Notably, 92% of surveyed organizations have implemented Positive Pay and indicate it is effective or very effective in combating potential check fraud losses. Additionally, 87% have deployed ACH Fraud Control filters to address fraudulent electronic transactions.

Current Payment Fraud Trends include:

  • Endorsement Fraud
  • Business E-mail Compromise/Impostor Fraud

Fraud Mitigation Strategies

Businesses need to understand that no matter what, they are not immune to fraud. They will never be ahead of the fraud trend and will never be 100% safe from a fraudulent attempt. All they can do is put policies and procedures in place to allow their staff to identify fraud quickly and react to it with lightning speed.

The Association for Financial Professionals suggests a few tips that can help your organization react quickly to a fraudulent attempt and minimize losses: 2

  • Establish a Fraud Policy & Procedures document that outlines:
    • Employee training
    • Dual authentication for electronic payments
    • Separation of duties (where applicable)
    • Specific actions employees should take when fraud is discovered
  • Reconcile accounts as often as possible.
  • Work with your financial institution to employ fraud detection measures.
  • Deploy tamper-resistant check features.
  • Ensure your business insurance provider has included Fraud and Cybersecurity policies to cover potential losses.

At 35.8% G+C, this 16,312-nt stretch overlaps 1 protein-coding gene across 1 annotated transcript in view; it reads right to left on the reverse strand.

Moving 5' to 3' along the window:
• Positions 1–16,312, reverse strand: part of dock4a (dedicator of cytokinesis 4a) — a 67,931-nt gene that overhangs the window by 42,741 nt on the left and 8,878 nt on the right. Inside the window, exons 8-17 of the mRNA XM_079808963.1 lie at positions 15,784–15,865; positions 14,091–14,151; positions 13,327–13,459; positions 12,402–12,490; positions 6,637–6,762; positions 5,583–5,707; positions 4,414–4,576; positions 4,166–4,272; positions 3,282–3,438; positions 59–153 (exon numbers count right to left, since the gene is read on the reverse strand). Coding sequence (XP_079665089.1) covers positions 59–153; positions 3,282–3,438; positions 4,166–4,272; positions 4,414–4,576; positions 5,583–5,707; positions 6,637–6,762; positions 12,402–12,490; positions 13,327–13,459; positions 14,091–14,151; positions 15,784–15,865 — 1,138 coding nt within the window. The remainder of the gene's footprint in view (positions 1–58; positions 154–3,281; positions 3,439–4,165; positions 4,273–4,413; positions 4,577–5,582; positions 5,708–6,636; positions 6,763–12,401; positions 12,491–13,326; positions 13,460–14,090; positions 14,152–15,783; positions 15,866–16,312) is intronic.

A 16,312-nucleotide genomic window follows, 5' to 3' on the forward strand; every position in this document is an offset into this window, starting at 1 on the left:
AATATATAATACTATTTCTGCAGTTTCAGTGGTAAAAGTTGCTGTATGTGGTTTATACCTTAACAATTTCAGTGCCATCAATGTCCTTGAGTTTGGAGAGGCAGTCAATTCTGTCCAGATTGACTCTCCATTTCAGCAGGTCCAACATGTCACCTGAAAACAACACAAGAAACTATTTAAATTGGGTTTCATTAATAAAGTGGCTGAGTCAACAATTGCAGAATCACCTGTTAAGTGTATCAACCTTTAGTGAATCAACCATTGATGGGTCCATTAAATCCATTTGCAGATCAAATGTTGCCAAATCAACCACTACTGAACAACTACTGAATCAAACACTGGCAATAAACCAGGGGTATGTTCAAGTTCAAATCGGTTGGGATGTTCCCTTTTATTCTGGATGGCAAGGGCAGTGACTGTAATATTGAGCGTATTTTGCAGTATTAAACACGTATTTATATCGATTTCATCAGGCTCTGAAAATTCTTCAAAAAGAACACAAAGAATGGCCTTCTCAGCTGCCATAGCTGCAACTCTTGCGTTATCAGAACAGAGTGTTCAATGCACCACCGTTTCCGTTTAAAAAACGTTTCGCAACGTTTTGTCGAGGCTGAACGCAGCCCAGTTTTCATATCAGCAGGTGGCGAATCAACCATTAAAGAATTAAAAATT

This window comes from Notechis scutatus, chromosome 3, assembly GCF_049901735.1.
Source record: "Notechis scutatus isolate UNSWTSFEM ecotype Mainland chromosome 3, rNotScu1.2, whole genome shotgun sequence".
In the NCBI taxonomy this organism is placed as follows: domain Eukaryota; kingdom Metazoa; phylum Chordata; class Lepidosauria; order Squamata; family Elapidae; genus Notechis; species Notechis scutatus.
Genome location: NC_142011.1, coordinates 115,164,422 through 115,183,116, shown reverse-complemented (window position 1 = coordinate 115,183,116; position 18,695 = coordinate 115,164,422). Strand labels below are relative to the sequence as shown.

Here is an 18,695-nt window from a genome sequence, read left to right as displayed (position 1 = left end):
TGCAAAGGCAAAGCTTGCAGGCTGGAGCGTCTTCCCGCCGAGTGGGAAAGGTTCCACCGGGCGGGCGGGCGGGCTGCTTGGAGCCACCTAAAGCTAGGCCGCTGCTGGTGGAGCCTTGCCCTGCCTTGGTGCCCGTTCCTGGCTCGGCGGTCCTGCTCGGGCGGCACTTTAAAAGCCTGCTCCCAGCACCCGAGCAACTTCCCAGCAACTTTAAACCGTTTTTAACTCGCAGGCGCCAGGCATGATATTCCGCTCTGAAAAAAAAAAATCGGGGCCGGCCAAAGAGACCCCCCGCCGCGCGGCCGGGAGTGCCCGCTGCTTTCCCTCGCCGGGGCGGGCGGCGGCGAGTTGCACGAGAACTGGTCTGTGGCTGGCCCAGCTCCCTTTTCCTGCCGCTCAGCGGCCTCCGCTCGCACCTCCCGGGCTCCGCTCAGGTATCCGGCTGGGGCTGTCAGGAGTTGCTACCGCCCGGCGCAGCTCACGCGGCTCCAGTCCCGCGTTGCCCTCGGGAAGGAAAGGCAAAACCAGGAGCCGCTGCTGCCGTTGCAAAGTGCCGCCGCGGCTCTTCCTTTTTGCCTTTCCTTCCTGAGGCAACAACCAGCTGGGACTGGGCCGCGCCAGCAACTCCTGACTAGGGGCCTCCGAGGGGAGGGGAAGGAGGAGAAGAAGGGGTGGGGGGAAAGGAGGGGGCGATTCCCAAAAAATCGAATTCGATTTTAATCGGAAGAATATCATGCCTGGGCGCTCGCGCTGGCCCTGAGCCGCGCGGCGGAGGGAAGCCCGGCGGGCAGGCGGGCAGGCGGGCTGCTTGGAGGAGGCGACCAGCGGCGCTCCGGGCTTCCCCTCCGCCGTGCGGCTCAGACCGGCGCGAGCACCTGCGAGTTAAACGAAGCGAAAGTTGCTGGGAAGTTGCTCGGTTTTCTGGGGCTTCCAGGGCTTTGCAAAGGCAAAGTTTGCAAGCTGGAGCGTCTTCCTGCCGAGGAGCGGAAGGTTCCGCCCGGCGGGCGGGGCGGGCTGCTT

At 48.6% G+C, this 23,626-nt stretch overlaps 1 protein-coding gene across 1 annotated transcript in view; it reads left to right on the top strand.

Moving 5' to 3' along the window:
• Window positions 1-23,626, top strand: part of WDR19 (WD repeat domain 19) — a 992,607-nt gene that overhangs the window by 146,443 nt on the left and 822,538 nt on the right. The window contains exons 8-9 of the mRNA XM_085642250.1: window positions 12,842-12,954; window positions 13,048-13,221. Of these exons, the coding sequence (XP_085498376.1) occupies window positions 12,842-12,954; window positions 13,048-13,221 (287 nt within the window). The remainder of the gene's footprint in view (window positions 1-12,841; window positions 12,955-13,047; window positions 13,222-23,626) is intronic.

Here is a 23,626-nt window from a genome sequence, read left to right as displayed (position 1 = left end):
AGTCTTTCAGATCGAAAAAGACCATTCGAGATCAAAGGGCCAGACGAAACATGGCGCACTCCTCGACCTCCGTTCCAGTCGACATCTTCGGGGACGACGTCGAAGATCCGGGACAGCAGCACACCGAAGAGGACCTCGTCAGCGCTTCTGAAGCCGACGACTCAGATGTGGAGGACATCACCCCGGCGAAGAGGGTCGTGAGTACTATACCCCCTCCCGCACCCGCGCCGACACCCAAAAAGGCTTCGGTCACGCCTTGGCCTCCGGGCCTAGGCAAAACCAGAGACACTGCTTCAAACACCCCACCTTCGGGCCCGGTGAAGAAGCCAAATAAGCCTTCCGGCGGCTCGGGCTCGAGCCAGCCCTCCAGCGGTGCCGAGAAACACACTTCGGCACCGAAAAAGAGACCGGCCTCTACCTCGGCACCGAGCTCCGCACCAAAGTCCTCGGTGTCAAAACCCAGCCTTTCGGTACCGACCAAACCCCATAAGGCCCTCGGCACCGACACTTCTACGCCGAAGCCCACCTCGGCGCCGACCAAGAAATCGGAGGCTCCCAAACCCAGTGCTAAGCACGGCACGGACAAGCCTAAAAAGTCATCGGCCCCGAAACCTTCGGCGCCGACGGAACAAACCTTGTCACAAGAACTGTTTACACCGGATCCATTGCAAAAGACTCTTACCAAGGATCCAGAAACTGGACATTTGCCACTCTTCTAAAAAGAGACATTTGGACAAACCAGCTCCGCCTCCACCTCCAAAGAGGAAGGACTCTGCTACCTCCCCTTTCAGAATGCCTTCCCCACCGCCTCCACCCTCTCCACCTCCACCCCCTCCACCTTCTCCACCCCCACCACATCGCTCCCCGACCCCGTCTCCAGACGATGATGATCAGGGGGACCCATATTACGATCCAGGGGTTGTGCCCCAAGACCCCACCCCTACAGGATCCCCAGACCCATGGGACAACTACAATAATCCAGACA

While these measures can proactively identify fraudulent attacks, they cannot entirely prevent fraud. In the event of a fraudulent attempt:

  1. Notify your financial institution immediately when fraud is suspected to monitor accounts and implement controls/alerts.
  2. Reconcile all outstanding transactions and audit suspicious transactions to identify the extent of the fraud exposure, including if, what, and how much fraud has occurred.
  3. If you have experienced an actual loss, notify law enforcement and file a complaint.
    a. Note: In certain situations, a legal complaint must be filed within the county where the fraud occurred.
  4. If you haven’t done so already, implement fraud controls at the financial institution to prevent further attempts or losses.
  5. If the financial loss is substantial, notify your insurance carrier to file a fraud loss claim.

These proactive measures and swift responses can help organizations mitigate the impact of fraudulent attempts and safeguard their financial well-being.

Financial Risk